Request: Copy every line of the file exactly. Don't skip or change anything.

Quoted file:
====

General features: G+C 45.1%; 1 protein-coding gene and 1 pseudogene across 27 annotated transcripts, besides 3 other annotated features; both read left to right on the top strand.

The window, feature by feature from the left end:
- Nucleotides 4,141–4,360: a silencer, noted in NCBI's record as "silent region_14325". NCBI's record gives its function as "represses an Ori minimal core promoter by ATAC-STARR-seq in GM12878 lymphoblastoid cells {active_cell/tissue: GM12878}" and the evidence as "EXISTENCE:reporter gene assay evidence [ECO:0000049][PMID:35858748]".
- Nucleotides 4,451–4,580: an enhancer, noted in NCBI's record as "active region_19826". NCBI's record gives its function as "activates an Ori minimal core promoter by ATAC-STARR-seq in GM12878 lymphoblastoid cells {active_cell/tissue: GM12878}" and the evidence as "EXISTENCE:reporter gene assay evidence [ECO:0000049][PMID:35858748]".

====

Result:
General features: G+C 45.1%; 1 protein-coding gene and 1 pseudogene across 27 annotated transcripts, besides 3 other annotated features; both read left to right on the top strand.

The window, feature by feature from the left end:
- Nucleotides 4,141–4,360: a silencer, noted in NCBI's record as "silent region_14325". NCBI's record gives its function as "represses an Ori minimal core promoter by ATAC-STARR-seq in GM12878 lymphoblastoid cells {active_cell/tissue: GM12878}" and the evidence as "EXISTENCE:reporter gene assay evidence [ECO:0000049][PMID:35858748]".
- Nucleotides 4,451–4,580: an enhancer, noted in NCBI's record as "active region_19826". NCBI's record gives its function as "activates an Ori minimal core promoter by ATAC-STARR-seq in GM12878 lymphoblastoid cells {active_cell/tissue: GM12878}" and the evidence as "EXISTENCE:reporter gene assay evidence [ECO:0000049][PMID:35858748]".